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6 April 2021 Effects of Vegetation Structure on the Habitat Utilization of Free-Ranging Japanese Macaques (Macaca fuscata) in a Coniferous Plantation Area
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Abstract

We studied home range use of crop-raiding Japanese macaques (Macaca fuscata) in Shiga Prefecture, central Japan, to address the effects of vegetation structure, specifically forest edge, on their habitat utilization. We compared the home range use of a troop inhabiting a rural area surrounded by a coniferous plantation with that of a troop inhabiting deciduous/coniferous forest mixed area. We then conducted a vegetation survey to evaluate the forest structure and food availability within their home ranges. Both troops frequently used the coniferous plantations and preferred them. The rural troop also preferred deciduous forest. Both troops preferred bamboo forest and avoided other vegetation types. The vegetation survey found that food availability in deciduous forest was the greatest. Both troops frequently used the forest edges, likely due to higher food availability as well as its role as a refuge. We found higher similarity in composition of food plant species between coniferous plantation and the deciduous forest, which implied that the former can be converted to the latter through thinning. We suggest an idea on the habitat management through thinning of the coniferous plantation to improve the present situation of the human-macaque conflict.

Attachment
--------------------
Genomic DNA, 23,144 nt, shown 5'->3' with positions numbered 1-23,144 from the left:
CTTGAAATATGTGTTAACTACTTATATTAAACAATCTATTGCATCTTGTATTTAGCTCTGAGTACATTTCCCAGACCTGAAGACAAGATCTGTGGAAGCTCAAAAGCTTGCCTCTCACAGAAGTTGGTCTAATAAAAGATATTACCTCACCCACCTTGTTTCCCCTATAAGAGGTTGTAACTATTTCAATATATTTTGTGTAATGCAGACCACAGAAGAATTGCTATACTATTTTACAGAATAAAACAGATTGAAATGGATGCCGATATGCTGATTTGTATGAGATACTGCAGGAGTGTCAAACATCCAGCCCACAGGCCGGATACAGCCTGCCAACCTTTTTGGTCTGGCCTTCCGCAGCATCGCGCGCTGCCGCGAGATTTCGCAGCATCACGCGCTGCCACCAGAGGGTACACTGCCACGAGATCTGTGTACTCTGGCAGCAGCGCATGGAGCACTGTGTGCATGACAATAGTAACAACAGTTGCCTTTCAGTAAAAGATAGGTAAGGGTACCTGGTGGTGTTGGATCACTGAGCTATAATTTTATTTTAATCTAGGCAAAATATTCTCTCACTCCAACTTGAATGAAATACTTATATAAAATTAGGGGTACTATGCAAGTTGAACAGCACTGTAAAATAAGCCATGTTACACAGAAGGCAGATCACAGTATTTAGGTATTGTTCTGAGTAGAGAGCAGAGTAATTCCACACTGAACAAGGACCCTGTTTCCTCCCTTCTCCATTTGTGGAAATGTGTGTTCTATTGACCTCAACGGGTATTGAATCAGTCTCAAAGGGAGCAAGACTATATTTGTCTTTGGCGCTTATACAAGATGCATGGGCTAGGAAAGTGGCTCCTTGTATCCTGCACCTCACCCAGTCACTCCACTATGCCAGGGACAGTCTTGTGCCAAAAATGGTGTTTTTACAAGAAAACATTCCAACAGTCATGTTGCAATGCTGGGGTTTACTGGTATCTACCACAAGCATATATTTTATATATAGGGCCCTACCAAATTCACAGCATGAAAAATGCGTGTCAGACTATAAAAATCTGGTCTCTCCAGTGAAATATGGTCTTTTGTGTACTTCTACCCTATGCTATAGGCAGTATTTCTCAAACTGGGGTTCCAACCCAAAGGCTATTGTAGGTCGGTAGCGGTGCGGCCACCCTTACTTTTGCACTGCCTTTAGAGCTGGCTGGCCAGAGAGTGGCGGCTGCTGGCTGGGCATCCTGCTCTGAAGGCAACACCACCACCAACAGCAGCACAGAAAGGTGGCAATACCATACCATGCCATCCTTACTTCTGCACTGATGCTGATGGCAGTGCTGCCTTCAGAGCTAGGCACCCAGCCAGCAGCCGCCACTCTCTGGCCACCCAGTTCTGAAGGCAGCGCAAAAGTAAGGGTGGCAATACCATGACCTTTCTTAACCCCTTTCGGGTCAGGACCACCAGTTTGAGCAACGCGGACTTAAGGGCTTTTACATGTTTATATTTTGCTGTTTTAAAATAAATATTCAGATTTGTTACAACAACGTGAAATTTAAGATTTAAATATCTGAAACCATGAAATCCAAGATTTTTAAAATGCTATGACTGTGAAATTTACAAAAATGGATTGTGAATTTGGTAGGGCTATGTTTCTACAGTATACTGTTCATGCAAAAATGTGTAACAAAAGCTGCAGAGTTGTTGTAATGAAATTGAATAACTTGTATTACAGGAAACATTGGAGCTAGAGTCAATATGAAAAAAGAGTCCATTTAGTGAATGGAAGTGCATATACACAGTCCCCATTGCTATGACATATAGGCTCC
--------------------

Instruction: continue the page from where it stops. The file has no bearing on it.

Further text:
© The Mammal Society of Japan
Akira Chijiiwa and Akisato Nishimura "Effects of Vegetation Structure on the Habitat Utilization of Free-Ranging Japanese Macaques (Macaca fuscata) in a Coniferous Plantation Area," Mammal Study 46(2), 143-152, (6 April 2021). https://doi.org/10.3106/ms2020-0069
Received: 12 July 2020; Accepted: 23 December 2020; Published: 6 April 2021
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